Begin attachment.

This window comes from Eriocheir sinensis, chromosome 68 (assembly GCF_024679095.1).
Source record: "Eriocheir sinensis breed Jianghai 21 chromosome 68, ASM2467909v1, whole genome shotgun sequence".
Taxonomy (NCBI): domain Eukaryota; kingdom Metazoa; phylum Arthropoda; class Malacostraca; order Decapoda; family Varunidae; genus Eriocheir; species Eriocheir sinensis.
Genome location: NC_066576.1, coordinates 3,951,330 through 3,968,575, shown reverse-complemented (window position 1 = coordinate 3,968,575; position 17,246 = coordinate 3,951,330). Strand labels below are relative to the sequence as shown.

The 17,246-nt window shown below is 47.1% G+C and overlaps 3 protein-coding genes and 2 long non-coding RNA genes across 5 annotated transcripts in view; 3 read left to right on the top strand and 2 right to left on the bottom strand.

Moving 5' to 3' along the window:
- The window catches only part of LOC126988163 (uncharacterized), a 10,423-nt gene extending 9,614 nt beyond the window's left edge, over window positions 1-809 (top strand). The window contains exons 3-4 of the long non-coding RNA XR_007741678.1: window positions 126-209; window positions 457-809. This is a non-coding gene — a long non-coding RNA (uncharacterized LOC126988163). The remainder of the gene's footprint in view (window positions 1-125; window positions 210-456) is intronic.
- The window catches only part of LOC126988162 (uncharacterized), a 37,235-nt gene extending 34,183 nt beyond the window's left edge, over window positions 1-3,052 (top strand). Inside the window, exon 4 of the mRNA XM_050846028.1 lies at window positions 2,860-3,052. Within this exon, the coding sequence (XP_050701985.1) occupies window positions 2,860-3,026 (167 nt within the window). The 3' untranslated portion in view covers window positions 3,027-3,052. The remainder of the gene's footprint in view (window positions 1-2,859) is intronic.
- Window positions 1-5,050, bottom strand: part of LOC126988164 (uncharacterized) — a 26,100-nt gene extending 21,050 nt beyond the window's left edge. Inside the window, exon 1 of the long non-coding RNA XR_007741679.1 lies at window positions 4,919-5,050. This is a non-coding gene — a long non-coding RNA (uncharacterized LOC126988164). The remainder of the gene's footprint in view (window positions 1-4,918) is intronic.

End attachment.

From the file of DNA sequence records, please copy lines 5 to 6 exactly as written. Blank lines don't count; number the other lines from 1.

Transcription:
The 17,246-nt window shown below is 47.1% G+C and overlaps 3 protein-coding genes and 2 long non-coding RNA genes across 5 annotated transcripts in view; 3 read left to right on the top strand and 2 right to left on the bottom strand.

Moving 5' to 3' along the window: